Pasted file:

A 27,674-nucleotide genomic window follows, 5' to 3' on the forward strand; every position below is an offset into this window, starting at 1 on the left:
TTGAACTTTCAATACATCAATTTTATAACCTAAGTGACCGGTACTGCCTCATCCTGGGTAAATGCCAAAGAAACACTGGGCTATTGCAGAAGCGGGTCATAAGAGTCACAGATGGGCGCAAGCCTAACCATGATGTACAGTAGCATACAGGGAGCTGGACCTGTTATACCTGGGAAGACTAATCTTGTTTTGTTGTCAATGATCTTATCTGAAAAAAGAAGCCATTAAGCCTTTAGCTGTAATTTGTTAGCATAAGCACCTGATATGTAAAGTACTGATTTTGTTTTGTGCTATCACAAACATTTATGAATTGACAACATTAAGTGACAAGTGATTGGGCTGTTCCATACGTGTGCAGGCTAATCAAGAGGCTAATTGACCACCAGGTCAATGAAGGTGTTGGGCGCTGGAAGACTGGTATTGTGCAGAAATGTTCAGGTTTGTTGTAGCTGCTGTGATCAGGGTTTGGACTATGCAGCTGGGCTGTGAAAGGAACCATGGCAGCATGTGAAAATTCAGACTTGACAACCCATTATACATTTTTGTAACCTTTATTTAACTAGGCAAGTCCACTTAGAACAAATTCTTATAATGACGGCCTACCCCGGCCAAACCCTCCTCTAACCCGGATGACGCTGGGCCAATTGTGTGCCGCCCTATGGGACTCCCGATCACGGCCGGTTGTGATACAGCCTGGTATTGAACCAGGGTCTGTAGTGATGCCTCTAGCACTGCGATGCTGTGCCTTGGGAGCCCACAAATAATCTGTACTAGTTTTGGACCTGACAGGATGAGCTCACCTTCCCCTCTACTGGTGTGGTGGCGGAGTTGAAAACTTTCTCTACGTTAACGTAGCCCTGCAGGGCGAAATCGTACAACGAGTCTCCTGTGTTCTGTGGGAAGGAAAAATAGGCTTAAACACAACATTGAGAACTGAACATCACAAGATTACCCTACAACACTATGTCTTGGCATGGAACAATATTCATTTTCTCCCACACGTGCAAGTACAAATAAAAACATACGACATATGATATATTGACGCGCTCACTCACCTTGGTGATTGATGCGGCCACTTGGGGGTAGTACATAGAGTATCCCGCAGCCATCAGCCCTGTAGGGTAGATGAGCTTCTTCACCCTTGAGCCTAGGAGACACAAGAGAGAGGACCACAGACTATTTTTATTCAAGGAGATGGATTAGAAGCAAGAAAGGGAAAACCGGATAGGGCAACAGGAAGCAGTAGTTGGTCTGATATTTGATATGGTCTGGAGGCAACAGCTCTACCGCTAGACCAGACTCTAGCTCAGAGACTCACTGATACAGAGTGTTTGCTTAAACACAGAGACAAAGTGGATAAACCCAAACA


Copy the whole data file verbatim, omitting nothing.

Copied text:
A 27,674-nucleotide genomic window follows, 5' to 3' on the forward strand; every position below is an offset into this window, starting at 1 on the left:
TTGAACTTTCAATACATCAATTTTATAACCTAAGTGACCGGTACTGCCTCATCCTGGGTAAATGCCAAAGAAACACTGGGCTATTGCAGAAGCGGGTCATAAGAGTCACAGATGGGCGCAAGCCTAACCATGATGTACAGTAGCATACAGGGAGCTGGACCTGTTATACCTGGGAAGACTAATCTTGTTTTGTTGTCAATGATCTTATCTGAAAAAAGAAGCCATTAAGCCTTTAGCTGTAATTTGTTAGCATAAGCACCTGATATGTAAAGTACTGATTTTGTTTTGTGCTATCACAAACATTTATGAATTGACAACATTAAGTGACAAGTGATTGGGCTGTTCCATACGTGTGCAGGCTAATCAAGAGGCTAATTGACCACCAGGTCAATGAAGGTGTTGGGCGCTGGAAGACTGGTATTGTGCAGAAATGTTCAGGTTTGTTGTAGCTGCTGTGATCAGGGTTTGGACTATGCAGCTGGGCTGTGAAAGGAACCATGGCAGCATGTGAAAATTCAGACTTGACAACCCATTATACATTTTTGTAACCTTTATTTAACTAGGCAAGTCCACTTAGAACAAATTCTTATAATGACGGCCTACCCCGGCCAAACCCTCCTCTAACCCGGATGACGCTGGGCCAATTGTGTGCCGCCCTATGGGACTCCCGATCACGGCCGGTTGTGATACAGCCTGGTATTGAACCAGGGTCTGTAGTGATGCCTCTAGCACTGCGATGCTGTGCCTTGGGAGCCCACAAATAATCTGTACTAGTTTTGGACCTGACAGGATGAGCTCACCTTCCCCTCTACTGGTGTGGTGGCGGAGTTGAAAACTTTCTCTACGTTAACGTAGCCCTGCAGGGCGAAATCGTACAACGAGTCTCCTGTGTTCTGTGGGAAGGAAAAATAGGCTTAAACACAACATTGAGAACTGAACATCACAAGATTACCCTACAACACTATGTCTTGGCATGGAACAATATTCATTTTCTCCCACACGTGCAAGTACAAATAAAAACATACGACATATGATATATTGACGCGCTCACTCACCTTGGTGATTGATGCGGCCACTTGGGGGTAGTACATAGAGTATCCCGCAGCCATCAGCCCTGTAGGGTAGATGAGCTTCTTCACCCTTGAGCCTAGGAGACACAAGAGAGAGGACCACAGACTATTTTTATTCAAGGAGATGGATTAGAAGCAAGAAAGGGAAAACCGGATAGGGCAACAGGAAGCAGTAGTTGGTCTGATATTTGATATGGTCTGGAGGCAACAGCTCTACCGCTAGACCAGACTCTAGCTCAGAGACTCACTGATACAGAGTGTTTGCTTAAACACAGAGACAAAGTGGATAAACCCAAACA